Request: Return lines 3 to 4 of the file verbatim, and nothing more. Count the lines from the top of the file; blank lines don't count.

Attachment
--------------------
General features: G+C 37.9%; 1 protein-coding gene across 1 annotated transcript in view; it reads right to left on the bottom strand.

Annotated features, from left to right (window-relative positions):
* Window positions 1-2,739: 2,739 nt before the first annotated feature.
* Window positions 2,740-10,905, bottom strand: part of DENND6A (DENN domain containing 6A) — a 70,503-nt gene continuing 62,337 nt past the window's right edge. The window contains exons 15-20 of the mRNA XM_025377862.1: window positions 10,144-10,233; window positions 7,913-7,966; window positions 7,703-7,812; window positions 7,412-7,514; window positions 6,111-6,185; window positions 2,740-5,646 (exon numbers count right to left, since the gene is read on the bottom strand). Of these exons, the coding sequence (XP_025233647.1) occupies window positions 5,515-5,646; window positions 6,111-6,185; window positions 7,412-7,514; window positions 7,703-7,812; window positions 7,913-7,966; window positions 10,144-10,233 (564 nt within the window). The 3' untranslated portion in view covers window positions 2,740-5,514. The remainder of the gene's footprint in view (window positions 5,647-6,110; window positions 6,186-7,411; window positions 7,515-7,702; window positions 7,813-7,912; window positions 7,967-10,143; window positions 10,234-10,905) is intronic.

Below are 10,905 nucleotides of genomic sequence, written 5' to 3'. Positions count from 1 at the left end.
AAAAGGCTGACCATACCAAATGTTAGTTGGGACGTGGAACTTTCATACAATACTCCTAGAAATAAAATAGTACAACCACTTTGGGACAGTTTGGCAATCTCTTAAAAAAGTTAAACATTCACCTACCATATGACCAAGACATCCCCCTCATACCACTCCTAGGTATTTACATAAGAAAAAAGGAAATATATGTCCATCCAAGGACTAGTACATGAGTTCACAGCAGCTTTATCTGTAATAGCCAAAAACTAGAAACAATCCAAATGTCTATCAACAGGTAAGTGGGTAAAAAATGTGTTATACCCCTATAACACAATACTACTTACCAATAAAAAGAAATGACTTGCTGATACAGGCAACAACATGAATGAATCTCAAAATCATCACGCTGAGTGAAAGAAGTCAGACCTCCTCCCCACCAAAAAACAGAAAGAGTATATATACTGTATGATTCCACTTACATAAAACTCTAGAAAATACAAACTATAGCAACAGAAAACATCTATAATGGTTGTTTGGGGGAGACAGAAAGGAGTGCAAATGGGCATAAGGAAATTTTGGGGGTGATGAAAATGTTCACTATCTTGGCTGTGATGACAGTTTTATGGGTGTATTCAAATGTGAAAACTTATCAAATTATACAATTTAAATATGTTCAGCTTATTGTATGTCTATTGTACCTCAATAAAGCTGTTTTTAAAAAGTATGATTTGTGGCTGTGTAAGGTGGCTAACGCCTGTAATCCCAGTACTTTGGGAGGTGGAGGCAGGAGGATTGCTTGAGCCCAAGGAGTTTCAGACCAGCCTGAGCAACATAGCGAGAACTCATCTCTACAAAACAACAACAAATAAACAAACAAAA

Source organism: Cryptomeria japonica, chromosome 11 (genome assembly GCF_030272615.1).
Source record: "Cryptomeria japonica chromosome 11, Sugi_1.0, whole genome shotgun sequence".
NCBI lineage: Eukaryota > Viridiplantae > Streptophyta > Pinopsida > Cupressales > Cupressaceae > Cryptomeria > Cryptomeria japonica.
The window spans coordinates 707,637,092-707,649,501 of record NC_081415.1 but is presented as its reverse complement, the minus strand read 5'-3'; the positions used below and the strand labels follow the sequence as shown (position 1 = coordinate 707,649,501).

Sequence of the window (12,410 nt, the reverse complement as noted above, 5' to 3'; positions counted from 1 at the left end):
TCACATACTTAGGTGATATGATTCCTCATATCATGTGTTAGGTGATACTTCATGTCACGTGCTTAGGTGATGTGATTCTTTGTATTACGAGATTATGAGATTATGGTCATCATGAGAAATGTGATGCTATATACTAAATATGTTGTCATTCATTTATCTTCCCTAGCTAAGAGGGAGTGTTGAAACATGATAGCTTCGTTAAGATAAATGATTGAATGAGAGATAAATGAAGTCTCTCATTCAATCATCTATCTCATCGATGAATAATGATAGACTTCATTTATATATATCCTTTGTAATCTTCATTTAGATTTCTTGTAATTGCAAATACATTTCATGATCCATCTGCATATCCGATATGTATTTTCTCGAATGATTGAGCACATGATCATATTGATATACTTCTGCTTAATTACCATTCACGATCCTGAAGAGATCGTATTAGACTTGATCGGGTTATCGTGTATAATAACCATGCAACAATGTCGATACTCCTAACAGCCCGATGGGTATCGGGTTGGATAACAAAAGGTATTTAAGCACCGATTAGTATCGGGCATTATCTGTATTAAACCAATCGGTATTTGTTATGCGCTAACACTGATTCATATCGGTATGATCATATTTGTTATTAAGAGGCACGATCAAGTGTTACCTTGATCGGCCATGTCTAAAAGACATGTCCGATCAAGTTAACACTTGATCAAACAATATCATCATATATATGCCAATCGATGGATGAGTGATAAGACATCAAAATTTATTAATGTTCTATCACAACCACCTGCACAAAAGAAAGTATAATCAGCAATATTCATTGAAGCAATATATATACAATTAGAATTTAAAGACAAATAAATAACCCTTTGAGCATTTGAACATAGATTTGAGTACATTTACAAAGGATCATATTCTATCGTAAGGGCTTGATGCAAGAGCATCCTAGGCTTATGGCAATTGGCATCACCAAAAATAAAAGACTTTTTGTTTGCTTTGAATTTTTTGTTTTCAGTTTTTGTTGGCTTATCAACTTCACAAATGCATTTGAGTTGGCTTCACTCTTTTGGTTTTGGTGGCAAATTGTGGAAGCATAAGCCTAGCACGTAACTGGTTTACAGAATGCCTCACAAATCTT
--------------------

* Window positions 1-2,739: 2,739 nt before the first annotated feature.
* Window positions 2,740-10,905, bottom strand: part of DENND6A (DENN domain containing 6A) — a 70,503-nt gene continuing 62,337 nt past the window's right edge. The window contains exons 15-20 of the mRNA XM_025377862.1: window positions 10,144-10,233; window positions 7,913-7,966; window positions 7,703-7,812; window positions 7,412-7,514; window positions 6,111-6,185; window positions 2,740-5,646 (exon numbers count right to left, since the gene is read on the bottom strand). Of these exons, the coding sequence (XP_025233647.1) occupies window positions 5,515-5,646; window positions 6,111-6,185; window positions 7,412-7,514; window positions 7,703-7,812; window positions 7,913-7,966; window positions 10,144-10,233 (564 nt within the window). The 3' untranslated portion in view covers window positions 2,740-5,514. The remainder of the gene's footprint in view (window positions 5,647-6,110; window positions 6,186-7,411; window positions 7,515-7,702; window positions 7,813-7,912; window positions 7,967-10,143; window positions 10,234-10,905) is intronic.